Wednesday, May 27, 2009
Breathing for singing
This week I'd like you to focus on your breath. Right now, wherever you are and whatever you're doing: STOP and take a good deep breath, filling the bottom of your lungs. Then slowly release the air - as slowly as you can. By doing this simple exercise on a daily basis you are doing yourself heaps of good. The following article briefly looks at the mechanics of breathing which I hope will help you when you're singing. Also, some basic exercises to develop your breathing skills.
Your voice is made up from three parts: An Exciter, Vibrator and a Resonator. Air flow originating from the lungs excitates the vocal folds. The vibratory component is produced by your vocal folds, the resonator part is manifested within the throat, nose, mouth, head and chest. Without the initial exitation voice production cannot occur. Fundamentally all voice consists of is vibrations (sound) on a column of air, which are shaped and modified by the throat, nose, mouth, lips and tongue into speech sounds. It is this process that produces speech.
Respiration (breathing) is the power source for vocal fold vibration. On expiration, air is expelled out of the lungs causing the vocal cords to vibrate. Efficient use of the voice depends largely on efficient breathing and breath control.
Breathing is analogous to putting petrol into a car, the petrol being like air. The more petrol in the car the more mileage you can achieve. The lungs are physically larger at the bottom as opposed to the top, however the former portion is not always used to its fullest capacity. It is important for the voice to be fully supported by sufficient air. Usually this process is under unconscious regulation.
The amount of air is only one component that will support your voice. More importantly, the way you utilise that air will have a great effect on the voice. Just as the amount of petrol in a car is not the only factor increasing the amount of miles you can achieve, the tuning of the motor has a larger role to play, i.e. your posture and co-ordination/ control over your breathing. If you were to try and take a deep breath when slouched in a chair you would find there is a great deal of resistance from around the upper parts of the chest as the lungs expand.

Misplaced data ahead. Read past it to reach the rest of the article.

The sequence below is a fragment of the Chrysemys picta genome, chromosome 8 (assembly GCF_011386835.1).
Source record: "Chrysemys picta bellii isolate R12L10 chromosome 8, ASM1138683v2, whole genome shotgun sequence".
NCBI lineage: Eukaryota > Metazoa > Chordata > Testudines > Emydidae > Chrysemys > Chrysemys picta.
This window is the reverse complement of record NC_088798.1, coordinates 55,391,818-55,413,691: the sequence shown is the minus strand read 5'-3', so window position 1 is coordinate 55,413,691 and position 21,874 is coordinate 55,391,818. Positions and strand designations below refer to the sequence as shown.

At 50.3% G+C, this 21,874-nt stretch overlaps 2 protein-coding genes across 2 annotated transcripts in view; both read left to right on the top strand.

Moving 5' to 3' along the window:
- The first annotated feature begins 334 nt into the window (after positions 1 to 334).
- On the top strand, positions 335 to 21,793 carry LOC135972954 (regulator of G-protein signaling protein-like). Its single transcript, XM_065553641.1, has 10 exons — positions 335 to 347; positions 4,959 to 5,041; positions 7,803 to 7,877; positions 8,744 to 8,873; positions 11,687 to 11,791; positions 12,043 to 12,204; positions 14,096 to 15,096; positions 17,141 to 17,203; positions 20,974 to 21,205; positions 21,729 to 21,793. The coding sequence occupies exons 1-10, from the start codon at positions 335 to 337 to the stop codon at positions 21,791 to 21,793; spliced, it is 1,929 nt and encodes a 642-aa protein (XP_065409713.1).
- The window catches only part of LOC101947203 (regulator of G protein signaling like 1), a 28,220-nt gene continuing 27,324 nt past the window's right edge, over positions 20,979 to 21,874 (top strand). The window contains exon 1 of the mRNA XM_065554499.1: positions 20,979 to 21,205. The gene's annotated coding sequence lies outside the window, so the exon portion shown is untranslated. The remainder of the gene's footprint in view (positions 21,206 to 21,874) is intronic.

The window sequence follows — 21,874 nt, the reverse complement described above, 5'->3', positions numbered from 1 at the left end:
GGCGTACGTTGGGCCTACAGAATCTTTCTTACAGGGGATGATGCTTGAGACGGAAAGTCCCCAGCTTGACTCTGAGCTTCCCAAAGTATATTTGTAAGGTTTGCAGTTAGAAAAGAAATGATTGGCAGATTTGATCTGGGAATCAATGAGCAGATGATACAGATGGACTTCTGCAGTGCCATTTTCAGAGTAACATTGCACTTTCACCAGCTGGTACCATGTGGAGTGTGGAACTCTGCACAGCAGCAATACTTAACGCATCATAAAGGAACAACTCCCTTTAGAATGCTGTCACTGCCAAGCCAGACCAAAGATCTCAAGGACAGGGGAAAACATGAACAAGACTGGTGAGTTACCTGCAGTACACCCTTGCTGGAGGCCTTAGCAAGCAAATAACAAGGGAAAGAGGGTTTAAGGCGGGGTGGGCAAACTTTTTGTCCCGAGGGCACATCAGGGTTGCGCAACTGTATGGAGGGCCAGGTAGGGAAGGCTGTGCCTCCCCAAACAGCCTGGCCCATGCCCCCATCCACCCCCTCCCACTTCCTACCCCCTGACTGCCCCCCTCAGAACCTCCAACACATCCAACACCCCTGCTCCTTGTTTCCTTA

You may say your breathing is fine, that it has alwaysbeen the same before your voice was affected. This may well be true, but have your voice needs increased? Have you pushed your voice too much? Are you taking any drugs or medication? Do you have any breathing difficulties e.g. asthma? Has your environment altered? Have you had any emotional or social changes or stresses? It is within these periods that your voice is vulnerable.
Exercises to try:
1. Stand or sit in front of a mirror, and monitor your breathing. Pay particular attention to what you see occurring. What is happening to your shoulders, chest, and stomach area? Do any of these area move? If so, when and how? What do you feel? Is there any tension in the chest , neck, throat or arms? Where do you feel the air going to as you take air in? Are you taking air in mainly via the mouth or nose? Try using your hands to monitor your breathing mechanism. Place one hand on your upper chest and the other hand near your stomach or midriff.
2. Try the same exercise as 1. but lying down. Is their any difference? If so, what's changed?
i) Now put a book on your stomach area, as you breathe in through the nose, try to make the book move by letting the air fill that part of the lungs. Notice how the book rises as you breathe in and how it lowers as you breathe out.
ii) Try the same exercise using the same hand placements as in 1. Notice how your hand on your chest moves less than the hand on your midriff. If this does not occur aim to get more air down lower.
3. You may find breathing low becomes easier if you place your arms out straight to the side (as if you were trying to fly), and then slowly raise your arms (keeping them straight) above your head. Feel your back lengthen - you may feel taller. Now try to take your breath as low as possible.
Tuesday, May 26, 2009
click No Boundaries to download